Outstanding Graduate, Spring 2020
One of Kyle Williams’ biggest achievements during his undergraduate years was becoming one of the all-time pass reception leaders in the history of the Arizona State University Sun Devils football team.
But he is equally proud of getting A’s in courses on organic chemistry and transport phenomena.
For Williams, those successes represent significant steps in his plans for the future. The biomedical engineering graduate hopes for a career as a National Football League player — he was recently signed to a free agent contract by the Tennessee Titans — and then to eventually attend medical school and business school.
While football has been a big priority in his life, he has also been drawn intensely to other endeavors.
“I love science and math,” Williams says, and at ASU he has found biomedical engineering to be “infinite” in its possibilities to use those skills to pursue technological innovation and to prepare for the practice of medicine.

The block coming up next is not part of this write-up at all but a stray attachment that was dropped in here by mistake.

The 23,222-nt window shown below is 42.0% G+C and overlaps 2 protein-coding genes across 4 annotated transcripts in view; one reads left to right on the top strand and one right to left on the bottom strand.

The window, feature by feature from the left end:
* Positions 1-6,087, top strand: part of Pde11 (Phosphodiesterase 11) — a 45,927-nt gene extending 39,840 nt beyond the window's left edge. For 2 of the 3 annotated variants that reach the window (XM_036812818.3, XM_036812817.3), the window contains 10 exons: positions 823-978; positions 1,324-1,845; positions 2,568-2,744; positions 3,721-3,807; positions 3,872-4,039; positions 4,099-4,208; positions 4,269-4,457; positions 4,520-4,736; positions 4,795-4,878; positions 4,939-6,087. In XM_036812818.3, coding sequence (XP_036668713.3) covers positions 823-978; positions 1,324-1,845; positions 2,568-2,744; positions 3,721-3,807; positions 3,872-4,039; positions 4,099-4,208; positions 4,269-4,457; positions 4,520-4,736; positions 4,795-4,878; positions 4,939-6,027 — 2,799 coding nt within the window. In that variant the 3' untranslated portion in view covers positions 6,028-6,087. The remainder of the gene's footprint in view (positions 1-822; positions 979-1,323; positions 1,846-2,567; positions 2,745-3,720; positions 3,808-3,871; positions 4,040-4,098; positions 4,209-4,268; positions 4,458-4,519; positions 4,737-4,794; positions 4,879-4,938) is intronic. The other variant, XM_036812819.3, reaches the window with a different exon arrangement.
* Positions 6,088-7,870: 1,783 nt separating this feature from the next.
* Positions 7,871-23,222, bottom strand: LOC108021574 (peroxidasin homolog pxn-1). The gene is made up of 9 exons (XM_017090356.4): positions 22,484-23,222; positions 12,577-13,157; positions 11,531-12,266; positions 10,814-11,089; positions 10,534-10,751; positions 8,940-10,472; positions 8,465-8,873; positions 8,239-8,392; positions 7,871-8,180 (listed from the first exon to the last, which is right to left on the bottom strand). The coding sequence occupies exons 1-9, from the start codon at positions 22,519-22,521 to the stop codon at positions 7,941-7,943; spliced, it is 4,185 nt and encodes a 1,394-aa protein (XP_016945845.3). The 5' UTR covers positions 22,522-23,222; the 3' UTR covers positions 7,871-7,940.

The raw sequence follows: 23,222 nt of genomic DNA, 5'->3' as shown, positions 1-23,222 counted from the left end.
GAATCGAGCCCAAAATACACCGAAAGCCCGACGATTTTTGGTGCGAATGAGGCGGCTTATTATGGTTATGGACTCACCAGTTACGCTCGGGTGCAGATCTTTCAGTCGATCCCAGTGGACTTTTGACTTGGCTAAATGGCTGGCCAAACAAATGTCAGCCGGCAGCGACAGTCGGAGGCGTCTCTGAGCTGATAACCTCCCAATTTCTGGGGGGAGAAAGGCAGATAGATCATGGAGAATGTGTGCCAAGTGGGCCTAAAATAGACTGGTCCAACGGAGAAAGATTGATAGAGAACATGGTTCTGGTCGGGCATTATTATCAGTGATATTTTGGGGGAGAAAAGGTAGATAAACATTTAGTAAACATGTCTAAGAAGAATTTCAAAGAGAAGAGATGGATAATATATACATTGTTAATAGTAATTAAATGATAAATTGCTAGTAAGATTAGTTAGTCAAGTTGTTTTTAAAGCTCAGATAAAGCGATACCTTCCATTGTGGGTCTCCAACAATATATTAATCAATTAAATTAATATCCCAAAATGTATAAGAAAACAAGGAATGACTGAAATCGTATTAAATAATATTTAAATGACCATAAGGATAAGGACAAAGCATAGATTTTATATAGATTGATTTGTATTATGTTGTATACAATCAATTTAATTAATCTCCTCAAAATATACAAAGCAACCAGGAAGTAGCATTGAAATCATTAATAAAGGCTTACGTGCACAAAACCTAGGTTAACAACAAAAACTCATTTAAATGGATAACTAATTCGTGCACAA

Williams, a student in ASU’s Barrett, The Honors College, says engineering has been consistently challenging for him, “but the competitor in me loves to overcome adversity, and I have loved every minute” of his undergraduate studies.
Williams’ engineering design capstone project involved developing a device to treat atrial septal wall defects. The task was difficult but fulfilling when he considered “the lives the device could potentially enhance.”
Williams was inspired by the teaching skills and guidance of Fulton Schools Associate Professors Bradley Gregor and Brent Vernon, whom he says turned engineering courses into intriguing explorations.
Williams’ scholastic performance helped him to earn ASU’s Pat Tillman Outstanding Academic Achievement Award, be honored as a National Football Foundation Scholar-Athlete by the organization’s Valley of the Sun Chapter and twice put him on the Pacific Athletic Conference Pac-12 Academic Honor Roll. He also served on the leadership committee for the Sun Devils football team.
Outside the classroom, Williams worked as an intern for a Mayo Clinic hospital. That experience and his engineering studies have given him insights into providing health care that “will help me become a better doctor,” he says.
He hopes to someday work in sports medicine as an orthopedic surgeon and perhaps go on to executive roles in health care.
As he leaves ASU, Williams says he is taking with him the “the great engineering skills I learned” and “the sense of family and unity that will stay with me forever.”